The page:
Expert / 18 October, 2018 / My Baba

How To Cope With Adult Eczema This Autumn

Eczema or dermatitis is a dry skin condition that causes flares of red, itchy and sometimes oozing and crusting patches across a sufferer’s body. Whilst severity and side effects may differ from person to person, drier skin leaves those with the condition more prone to a flare up. This means that autumn can be a particularly uncomfortable time for eczema sufferers as the cooler and drier weather can dry out skin. There are also aero-allergens than can exacerbate eczema over the autumn such mould and certain pollens.

To help educate people on later-onset eczema, Professor Du Toit, Consultant Paediatric Allergist at The Portland Hospital, part of HCA Healthcare UK, shares his expert advice on the causes, symptoms, and treatments.


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What is adult eczema?

“Whilst eczema is more common in infants and often improves around the ages of 5 or 6, the condition can also appear in an individual after the age of 18, this is known as late-onset or adult-onset eczema,” explains Professor Du Toit. “This may be difficult to diagnose as symptoms may reflect other conditions such contact dermatitis, in which flare ups are a result of encountering a particular substance that has aggravated the skin e.g. solvents, soaps/detergent, acids and alkalis.”

What causes adult eczema?

“The cause of eczema has been significantly advanced by the discovery of genes that code for a healthy skin barrier. Defective function of these genes can render the skin susceptible to external triggers that can induce eczema,” says Professor Du Toit. “Common triggers include skin infections e.g. staph aureus bacterial infections or aero-allergies e.g. dust mites. Those who have experienced eczema, asthma, food or aero-allergies when younger are prone ore prone to adult eczema.”

How can you identify eczema?

“Redness, dry and scaly skin can all be indicators of eczema. Whilst the condition can appear all over the body, it most commonly forms on the hands, the fingers, the insides of the elbows or backs of the knees. If these areas also feel particularly itchy, it is possible that you are suffering from eczema.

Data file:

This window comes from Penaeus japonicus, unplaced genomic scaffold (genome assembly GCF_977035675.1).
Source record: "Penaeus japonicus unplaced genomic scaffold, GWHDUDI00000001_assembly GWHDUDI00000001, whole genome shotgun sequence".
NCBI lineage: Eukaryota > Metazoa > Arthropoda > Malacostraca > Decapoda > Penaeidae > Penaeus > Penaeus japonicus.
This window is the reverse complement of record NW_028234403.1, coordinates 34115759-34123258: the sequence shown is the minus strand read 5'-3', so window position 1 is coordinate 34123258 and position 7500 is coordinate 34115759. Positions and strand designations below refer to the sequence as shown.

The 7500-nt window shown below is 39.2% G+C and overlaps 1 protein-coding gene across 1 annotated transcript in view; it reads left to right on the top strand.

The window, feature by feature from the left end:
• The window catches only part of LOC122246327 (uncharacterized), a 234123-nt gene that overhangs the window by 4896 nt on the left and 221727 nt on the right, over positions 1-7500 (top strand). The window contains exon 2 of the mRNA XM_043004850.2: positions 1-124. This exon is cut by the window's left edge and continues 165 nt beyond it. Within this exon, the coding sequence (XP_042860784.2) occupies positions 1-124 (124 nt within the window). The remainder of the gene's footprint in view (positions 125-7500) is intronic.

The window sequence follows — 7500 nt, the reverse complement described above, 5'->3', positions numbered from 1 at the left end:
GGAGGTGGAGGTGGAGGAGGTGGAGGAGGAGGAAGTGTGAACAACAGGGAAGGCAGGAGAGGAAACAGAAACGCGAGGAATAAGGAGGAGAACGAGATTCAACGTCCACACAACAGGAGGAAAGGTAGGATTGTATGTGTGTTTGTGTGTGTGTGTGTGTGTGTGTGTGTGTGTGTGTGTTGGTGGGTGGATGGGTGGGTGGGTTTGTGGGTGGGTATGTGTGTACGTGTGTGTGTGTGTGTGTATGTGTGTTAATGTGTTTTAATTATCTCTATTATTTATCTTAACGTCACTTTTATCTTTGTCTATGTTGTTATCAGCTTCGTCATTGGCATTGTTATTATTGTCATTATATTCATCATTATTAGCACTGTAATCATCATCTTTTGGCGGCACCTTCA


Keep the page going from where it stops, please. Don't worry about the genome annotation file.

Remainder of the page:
“It is important to try and not scratch the affected area as it can leave scarring, make skin bleed, and cause secondary infections like staph. Staph infections are very painful and occur when bacteria enter the broken skin at the site of the eczema. Symptoms include further redness/itchiness, leakage of clear/yellow-coloured fluid giving a ‘honey crust’ appearance from the wounds,” explains Professor Du Toit.

How can adult eczema be treated?

There are a number of methods for easing symptoms and treating adult eczema:

  • Applying moisture to prevent dryness is highly beneficial to eczema-prone skin. This will in turn reduce eczema flare ups and create a protective barrier against environmental allergen exposure.
  • Avoiding frequent and long or hot showers as these can dry out skin and induce a flare up.
  • The use of anti-inflammatory ointments and creams that are targeted towards treating eczema can soothe, reduce inflammation and redness and swelling of any affected skin. The use of such products should be guided by a clinician experienced in eczema management such as a dermatologist.
  • Avoiding irritants like fragrant soap, wool clothing and perfume. The simpler the product the better. Using fragrance free washing powder and conditioner will also help prevent symptoms. Treating your skin with fragrance-free lotion right after a shower is advised.
  • If household water is known to be ‘hard’ (this information is often available on council websites), consider adding a water softener to the plumbing system. Bath water emollients may also be beneficial.
  • Scratching can cause infection and catalyse the formation of eczema. Though it can be difficult, avoid itching the infected areas and keep finger nails short to prevent skin damage. The use of antihistamines may partially reduce itch, but sedating antihistamines should preferably be avoided.
  • Treat skin infections early on to prevent rapid spread of infection and eczema flares. In the absence of previous chickenpox infection, patients may wish to acquire the vaccine to prevent any skin complications that are more common in those with eczema.

Article by Professor Du Toit, Consultant Paediatric Allergist at The Portland Hospital, part of HCA Healthcare UK.


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About HCA Healthcare UK

  • HCA Healthcare UK is the country’s largest provider of privately funded care, with over 800,000 patients every year. From complex and urgent care, to primary care, outpatient and day-case treatment, HCA UK provide care across our network of facilities in London and Manchester.
  • HCA Healthcare UK includes London Bridge Hospital, The Portland Hospital, The Harley Street Clinic, The Lister Hospital, The Princess Grace Hospital, The Wellington Hospital, Roodlane Medical Ltd, and Blossoms Healthcare.  HCA UK also work with leading NHS Trusts to provide care at Private Care at The Christie and HCA UK at University College Hospital and Private Care at Guy’s.
  • Article credits: British Association of Dermatology, UK Anaphylaxis campaign, Allergy UK, National Eczema Society

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